s3 Episode 16 – New Year Championship Edition & Free Biscuits!

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Referenced spreadsheet regarding team youth from Anonymous Spreadsheet Ninja

Referenced spreadsheet and post – Was the defense really that good!?

Post: Was our Defense Really the 4 th Best Against Rushing In 2016?

Post: Was our Defense Really the 4 th Best Against Rushing In 2016?

Watching our team dominate Vanderbilt in the Independence Bowl, I loved seeing our front 6 dominate the line of scrimmage against an ACC opponent. With the news that Josh Jones is going pro, and Bradley Chubb may soon follow, I wanted to look reflect on this year’s biggest success as a jumping off point for next year’s team. NC State’s defense was ranked number 4 nationally against the run in 2016, which is quite a feat, and it provides a great talking point for the coaching staff during final recruiting push.

But was our defense elite against the run in 2016, or is there more to the story when you sift through the numbers? According to NC State played the 32 nd hardest overall schedule in 2016, and our out of conference strength of schedule was ranked 51 st . It should be noted that those rankings include our bowl game against Vanderbilt. Given how weak our out of conference schedule turned out to be this year, I decided to look at our 8 conference games this season and compare NC State’s defense to its peers. In my opinion, this was the best way to do an apples to apples comparison because these statistics were generated playing against the teams we are comparing NC State to.

In conference play, NC State was not the number one ranked rushing defense based on average rushing yards/game. Louisville was number one with 103.9 yards/game and NC State was second with 108.8yards per game in their 8 conference games. To NC State’s credit, they did hold teams to a 3.4 yards/carry average over those 8 conference games, which was the second best only behind Louisville.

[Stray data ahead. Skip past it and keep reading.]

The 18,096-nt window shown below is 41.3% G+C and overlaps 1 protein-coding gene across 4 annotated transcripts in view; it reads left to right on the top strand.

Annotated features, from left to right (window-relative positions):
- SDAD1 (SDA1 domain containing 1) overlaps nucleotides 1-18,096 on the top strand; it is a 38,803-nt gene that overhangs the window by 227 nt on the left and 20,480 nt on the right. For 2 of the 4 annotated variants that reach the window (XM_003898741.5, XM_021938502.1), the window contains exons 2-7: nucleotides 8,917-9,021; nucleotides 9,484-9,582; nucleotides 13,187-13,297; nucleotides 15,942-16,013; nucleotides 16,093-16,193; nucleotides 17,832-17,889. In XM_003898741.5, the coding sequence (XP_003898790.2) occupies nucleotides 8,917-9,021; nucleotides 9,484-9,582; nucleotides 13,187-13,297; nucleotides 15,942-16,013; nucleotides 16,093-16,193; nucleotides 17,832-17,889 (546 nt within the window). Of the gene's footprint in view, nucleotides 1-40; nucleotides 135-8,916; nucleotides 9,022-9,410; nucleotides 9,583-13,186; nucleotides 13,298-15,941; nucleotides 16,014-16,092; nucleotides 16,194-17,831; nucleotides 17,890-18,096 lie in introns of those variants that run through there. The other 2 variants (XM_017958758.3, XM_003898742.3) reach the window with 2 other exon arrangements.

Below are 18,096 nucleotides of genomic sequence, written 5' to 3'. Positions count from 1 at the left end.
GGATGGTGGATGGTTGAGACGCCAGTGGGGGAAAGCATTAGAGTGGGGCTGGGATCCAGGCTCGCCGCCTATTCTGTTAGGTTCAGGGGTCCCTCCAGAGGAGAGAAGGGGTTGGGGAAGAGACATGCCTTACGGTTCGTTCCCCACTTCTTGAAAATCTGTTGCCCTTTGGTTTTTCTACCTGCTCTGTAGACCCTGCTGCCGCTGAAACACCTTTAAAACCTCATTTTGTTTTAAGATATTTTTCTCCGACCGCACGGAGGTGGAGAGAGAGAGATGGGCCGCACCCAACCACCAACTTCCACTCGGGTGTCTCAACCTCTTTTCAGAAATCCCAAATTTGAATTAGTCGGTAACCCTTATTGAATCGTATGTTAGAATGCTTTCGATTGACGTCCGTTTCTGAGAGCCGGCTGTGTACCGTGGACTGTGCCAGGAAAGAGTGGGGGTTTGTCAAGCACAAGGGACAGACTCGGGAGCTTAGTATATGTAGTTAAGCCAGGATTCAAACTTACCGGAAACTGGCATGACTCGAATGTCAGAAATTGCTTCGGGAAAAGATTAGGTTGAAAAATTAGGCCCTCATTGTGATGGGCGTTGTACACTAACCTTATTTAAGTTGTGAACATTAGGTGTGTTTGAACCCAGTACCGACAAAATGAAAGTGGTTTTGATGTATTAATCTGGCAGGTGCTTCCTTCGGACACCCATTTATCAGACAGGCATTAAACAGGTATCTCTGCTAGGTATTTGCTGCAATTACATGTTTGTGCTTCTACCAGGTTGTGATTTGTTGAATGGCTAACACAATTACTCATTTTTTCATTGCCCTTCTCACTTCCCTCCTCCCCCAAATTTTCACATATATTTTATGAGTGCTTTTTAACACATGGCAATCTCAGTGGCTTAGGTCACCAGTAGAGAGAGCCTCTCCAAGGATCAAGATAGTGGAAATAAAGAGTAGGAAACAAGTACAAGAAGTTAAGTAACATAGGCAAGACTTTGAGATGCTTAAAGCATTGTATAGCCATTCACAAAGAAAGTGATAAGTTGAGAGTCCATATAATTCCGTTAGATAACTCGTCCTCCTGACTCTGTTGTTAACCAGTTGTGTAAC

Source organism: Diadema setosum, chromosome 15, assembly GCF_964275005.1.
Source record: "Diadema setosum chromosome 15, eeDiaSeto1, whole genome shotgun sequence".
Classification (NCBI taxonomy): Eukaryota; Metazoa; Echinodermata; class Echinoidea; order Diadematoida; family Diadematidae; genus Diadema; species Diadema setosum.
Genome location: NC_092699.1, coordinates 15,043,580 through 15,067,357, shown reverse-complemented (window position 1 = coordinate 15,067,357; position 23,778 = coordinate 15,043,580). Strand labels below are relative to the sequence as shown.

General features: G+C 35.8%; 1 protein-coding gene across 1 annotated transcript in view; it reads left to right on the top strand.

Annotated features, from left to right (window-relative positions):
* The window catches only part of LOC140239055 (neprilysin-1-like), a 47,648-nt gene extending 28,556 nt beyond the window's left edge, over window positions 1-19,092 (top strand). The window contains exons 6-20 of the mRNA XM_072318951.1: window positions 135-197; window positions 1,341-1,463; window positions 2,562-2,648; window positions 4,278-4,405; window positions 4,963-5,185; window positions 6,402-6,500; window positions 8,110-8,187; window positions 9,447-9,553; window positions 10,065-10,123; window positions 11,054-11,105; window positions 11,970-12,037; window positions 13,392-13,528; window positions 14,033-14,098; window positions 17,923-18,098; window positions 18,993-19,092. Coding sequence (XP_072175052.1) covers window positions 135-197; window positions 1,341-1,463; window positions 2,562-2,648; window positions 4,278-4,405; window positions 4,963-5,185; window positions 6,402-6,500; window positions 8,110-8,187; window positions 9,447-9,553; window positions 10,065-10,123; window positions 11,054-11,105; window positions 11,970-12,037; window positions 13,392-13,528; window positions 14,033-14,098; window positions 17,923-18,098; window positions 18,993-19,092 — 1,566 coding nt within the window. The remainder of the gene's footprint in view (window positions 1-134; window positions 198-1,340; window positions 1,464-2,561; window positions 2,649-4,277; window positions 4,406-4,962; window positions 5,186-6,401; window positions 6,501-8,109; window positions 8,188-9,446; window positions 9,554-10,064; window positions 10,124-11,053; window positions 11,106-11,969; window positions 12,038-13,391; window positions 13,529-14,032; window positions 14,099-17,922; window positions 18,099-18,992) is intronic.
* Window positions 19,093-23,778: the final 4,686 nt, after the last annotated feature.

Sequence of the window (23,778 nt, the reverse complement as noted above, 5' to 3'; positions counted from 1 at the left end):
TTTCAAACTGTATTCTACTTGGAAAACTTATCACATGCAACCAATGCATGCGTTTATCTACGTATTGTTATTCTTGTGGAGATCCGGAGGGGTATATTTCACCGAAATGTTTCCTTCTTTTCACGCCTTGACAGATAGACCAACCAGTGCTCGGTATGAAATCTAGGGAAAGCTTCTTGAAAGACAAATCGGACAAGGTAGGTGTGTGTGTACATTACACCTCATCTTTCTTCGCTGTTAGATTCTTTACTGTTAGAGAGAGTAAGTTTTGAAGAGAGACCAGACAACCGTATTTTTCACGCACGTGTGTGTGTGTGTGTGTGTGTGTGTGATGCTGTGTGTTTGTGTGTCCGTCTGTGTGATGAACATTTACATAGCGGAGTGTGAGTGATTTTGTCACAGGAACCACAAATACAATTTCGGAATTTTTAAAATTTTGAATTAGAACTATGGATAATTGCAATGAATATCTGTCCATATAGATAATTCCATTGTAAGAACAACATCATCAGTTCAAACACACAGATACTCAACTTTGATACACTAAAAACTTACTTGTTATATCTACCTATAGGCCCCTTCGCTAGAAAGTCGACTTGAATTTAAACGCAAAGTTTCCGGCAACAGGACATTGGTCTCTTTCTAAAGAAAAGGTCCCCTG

It should be noted though, that NC State may have had the second lowest rushing yards per game because the NC State defense faced the fewest number of rushing attempts (258) in the ACC during conference play.

In terms of total defense in conference play, NC State was quite average, finishing at number seven with 403.1 yards per game. NC State had the second worst ACC pass defense at 294.4 yards/game, finishing only ahead of Pitt who gave up 360.8 yards/game in the air. NC State faced the second most pass attempts in ACC play (309), again only finishing ahead of Pitt (368). So, it is fair to say that ACC Offensive Coordinators chose to abandon the run game in favor of the passing game, picking on NC State’s passing defense that was ranked 9 th in ACC pass defense efficiency.

At the end of the day, the goal of the defense is to prevent the other team from scoring and in ACC play NC State gave up 25.9 points per game, good for 7 th in the conference, the same ranking we achieved in total defense based on yards/game. This mediocrity is even more amazing when you dig deeper into our red zone defense. Our red zone defensive efficiency was ranked 11 th in the ACC allowing opponents to score 87.9% of the time they entered the red zone. NC State actually gave up 135 points in the red zone, ranked tenth, only finishing ahead of Pitt, BC, UNC-Ch, and Syracuse. Only UNC-CH, Syracuse, and Pitt allowed more trips to the red zone in conference games than NC State. The one bright spot is that NC State had the lowest touchdown percentage of all of the ACC teams, at 48.5%, but opposing kicker were 13-14 in FG attempts, which leads us to a different discussion about kicking.

After reviewing the statistics, it is reasonable to conclude that the overall NC State defense was just average in conference play; the result of an above average run defense and a below average pass defense. If Dave Doeren wants to improve his 9-23 career ACC record or his 1-22*record against Power 5 Schools with a winning record, his coaching staff will need to improve the defense against the pass.

This may be a tall order given the loss of Josh Jones and potential loss of Bradley Chubb, who accounted for approximately 1/3 of NC State’s sacks in conference play.

*Possibly 2-22 if Wake wins their bowl game today.

Here is the referenced spreadsheet

2016 Ep 15. – Dustin Hacks Dabo, Football & Basketball

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2016 – Football in Review – Backing of the Ledge

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Dave Doeren has a chance to save his job

Mark Gottfriend still doesnt coach defense.

Evan explains the great opossum jihad of 2016

2016 – Raw Reaction – Did Dave Save His Job?

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The Case for Keeping Dave Doeren